In T 135/01, the board took the view that the mere observation in the course of an opposition procedure, whether by a party or the opposition division, that the subject-matter of a claim was new having regard to the prior art did not mean that lack of novelty was thereby introduced as a ground for opposition. Thus an assessment of inventive step generally began with a determination of the point of novelty, which implied a finding that the subject-matter of the claim was new. Treating such a routine affirmation of novelty as introducing the opposition ground of lack of novelty would be tantamount to including the latter ground as an invariant concomitant of the opposition ground of lack of inventive step, which would be contrary to decision G 7/95 (OJ 1996, 626 – see in this chapter IV.C.3.4.1).
If a patent has been opposed on the grounds of lack of novelty and lack of inventive step and if only the ground of novelty has been substantiated, a specific substantiation of the ground of lack of inventive step is not necessary. Under such circumstances a specific substantiation of the ground of lack of inventive step is not even generally possible since – given that novelty, i.e. the presence of a difference between the claimed subject-matter and a prior art, is a prerequisite for determining whether an invention involves an inventive step in view of that prior art – this would contradict the reasons in support of lack of novelty. Therefore, the objection of lack of inventive step does not constitute a fresh ground for opposition and can therefore be examined in the appeal proceedings without the agreement of the patentee (T 597/07; see also T 131/01, OJ 2003, 115).
In T 635/06 the notice of opposition specified that the patent in suit was opposed for lack of novelty and lack of inventive step as the respective boxes of the standard EPO form had been crossed and as the notice explicitly indicated both grounds. In the circumstances of the case it was not possible for the opponent to substantiate the ground of lack of inventive step by any analysis going beyond its arguments against novelty. The opponent was thus limited to the position that a comparison of the disclosed composition and the claimed subject-matter revealed no distinguishing feature, the presence of which would, however, be necessary for a detailed objection to inventive step. Hence, the ground of lack of inventive step was considered by the board to be sufficiently addressed and, thus, properly raised in the notice of opposition.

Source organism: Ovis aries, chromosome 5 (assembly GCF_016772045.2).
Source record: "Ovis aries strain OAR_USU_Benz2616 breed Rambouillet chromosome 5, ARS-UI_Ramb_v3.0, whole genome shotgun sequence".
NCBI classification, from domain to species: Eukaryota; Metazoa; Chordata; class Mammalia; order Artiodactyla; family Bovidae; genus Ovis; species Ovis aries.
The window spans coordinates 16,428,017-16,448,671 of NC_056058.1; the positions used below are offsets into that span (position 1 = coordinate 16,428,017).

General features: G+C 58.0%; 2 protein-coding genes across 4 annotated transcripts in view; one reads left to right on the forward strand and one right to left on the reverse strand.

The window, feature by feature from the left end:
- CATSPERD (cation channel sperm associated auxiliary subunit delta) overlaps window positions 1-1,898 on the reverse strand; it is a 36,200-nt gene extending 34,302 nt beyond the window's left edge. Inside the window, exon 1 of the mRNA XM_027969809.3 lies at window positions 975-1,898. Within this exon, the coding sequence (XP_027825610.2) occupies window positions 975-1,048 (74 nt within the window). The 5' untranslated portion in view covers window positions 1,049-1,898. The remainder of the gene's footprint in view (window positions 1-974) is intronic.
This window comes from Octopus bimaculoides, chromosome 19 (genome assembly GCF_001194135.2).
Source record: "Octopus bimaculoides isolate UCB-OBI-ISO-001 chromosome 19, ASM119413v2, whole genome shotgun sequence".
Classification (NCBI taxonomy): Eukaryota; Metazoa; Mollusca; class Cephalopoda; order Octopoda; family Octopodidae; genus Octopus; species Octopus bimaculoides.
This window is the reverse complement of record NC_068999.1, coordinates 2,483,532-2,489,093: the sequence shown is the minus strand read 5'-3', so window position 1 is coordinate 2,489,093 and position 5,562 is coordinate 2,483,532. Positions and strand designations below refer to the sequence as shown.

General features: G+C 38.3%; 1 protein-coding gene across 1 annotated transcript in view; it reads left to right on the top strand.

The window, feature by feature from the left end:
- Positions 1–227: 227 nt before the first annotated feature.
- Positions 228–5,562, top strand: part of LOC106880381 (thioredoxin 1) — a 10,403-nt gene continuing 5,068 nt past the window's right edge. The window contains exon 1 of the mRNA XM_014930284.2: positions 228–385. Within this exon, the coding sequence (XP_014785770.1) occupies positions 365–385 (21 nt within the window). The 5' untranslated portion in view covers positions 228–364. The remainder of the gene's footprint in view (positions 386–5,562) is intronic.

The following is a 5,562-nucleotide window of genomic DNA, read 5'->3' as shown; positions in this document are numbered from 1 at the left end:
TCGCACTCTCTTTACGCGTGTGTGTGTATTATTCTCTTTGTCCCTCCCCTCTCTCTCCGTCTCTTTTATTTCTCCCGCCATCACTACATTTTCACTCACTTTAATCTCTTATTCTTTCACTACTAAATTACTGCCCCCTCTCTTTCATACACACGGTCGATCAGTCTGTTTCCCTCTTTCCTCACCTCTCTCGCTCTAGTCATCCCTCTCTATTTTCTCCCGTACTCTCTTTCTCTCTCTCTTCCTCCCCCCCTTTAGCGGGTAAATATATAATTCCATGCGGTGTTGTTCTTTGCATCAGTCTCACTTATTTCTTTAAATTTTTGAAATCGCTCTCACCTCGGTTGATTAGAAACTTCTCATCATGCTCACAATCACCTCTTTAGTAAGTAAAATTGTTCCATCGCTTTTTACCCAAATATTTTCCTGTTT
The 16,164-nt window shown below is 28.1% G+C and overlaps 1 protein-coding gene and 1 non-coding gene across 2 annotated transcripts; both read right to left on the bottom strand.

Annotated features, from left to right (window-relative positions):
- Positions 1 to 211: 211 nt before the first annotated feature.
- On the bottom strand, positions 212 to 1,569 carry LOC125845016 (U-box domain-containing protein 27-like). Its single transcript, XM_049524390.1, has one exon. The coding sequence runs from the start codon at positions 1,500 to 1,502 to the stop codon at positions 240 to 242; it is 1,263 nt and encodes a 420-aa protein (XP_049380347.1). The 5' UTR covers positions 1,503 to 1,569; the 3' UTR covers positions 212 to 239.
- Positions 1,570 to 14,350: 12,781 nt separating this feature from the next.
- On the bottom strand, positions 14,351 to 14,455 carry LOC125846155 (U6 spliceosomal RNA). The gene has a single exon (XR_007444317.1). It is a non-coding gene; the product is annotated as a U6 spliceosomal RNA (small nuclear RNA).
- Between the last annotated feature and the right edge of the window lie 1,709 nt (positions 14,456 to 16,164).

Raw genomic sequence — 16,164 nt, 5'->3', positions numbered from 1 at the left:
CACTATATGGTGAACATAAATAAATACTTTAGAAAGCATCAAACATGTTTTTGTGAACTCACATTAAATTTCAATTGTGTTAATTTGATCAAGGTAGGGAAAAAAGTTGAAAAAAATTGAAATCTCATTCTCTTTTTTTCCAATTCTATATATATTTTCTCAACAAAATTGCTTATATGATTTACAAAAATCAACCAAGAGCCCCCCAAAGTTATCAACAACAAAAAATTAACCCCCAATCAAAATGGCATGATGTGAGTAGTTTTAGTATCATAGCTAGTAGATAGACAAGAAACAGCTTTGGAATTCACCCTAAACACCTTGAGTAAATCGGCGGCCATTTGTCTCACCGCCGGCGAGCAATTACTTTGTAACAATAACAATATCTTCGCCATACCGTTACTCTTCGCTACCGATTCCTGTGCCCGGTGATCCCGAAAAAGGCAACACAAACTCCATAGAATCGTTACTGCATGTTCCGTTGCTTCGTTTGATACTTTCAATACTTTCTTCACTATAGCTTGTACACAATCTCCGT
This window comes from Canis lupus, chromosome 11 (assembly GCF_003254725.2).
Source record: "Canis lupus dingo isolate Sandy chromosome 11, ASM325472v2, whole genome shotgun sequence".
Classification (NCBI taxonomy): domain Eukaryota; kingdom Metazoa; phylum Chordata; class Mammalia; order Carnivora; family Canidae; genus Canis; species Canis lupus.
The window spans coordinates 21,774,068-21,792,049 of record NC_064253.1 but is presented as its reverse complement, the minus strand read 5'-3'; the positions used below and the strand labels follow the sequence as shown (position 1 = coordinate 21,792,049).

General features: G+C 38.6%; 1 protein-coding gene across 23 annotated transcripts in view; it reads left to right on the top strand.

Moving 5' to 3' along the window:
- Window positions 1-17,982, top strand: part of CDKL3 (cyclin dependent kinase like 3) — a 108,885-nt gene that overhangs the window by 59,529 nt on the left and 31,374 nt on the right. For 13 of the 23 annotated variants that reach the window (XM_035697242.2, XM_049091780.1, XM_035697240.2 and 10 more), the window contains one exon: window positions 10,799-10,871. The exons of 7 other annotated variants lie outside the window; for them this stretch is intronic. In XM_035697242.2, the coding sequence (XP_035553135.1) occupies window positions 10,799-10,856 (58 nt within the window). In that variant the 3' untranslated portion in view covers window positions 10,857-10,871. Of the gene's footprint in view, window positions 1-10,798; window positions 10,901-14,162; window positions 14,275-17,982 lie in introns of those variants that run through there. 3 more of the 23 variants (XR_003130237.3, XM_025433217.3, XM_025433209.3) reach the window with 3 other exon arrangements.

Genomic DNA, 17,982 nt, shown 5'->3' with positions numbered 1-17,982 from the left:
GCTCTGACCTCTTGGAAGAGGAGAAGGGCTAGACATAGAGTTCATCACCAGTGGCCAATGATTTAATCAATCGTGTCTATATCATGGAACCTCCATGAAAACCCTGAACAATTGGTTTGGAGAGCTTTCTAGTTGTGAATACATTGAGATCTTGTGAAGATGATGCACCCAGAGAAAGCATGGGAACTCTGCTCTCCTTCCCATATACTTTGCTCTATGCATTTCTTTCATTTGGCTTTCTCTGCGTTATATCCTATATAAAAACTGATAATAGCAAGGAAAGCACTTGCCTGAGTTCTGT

In T 620/08 the opposition was originally based on the ground of lack of inventive step alone but, later in the opposition proceedings, the opponent submitted documents and arguments that the subject-matter of the patent lacked novelty. In its decision, the opposition division set out in detail the reasons why it considered that the subject-matter of the patent was novel over these documents, which then led to its decision not to admit the late-filed ground for opposition. The patentee argued before the board of appeal that, since it had not been admitted into the proceedings by the opposition division, the objection of lack of novelty was a fresh ground for opposition which could not be introduced without the agreement of the patentee. Citing T 986/93 (OJ 1993, 215), the board took the view that the term "fresh ground of opposition" in G 10/91 meant a ground which is relied upon for the first time in appeal proceedings. This, however, was not the case here. Furthermore, a board of appeal was not barred from considering a late-filed ground for opposition which had been disregarded by the opposition division, if it was of the opinion that the opposition division exercised its discretion wrongly in this respect.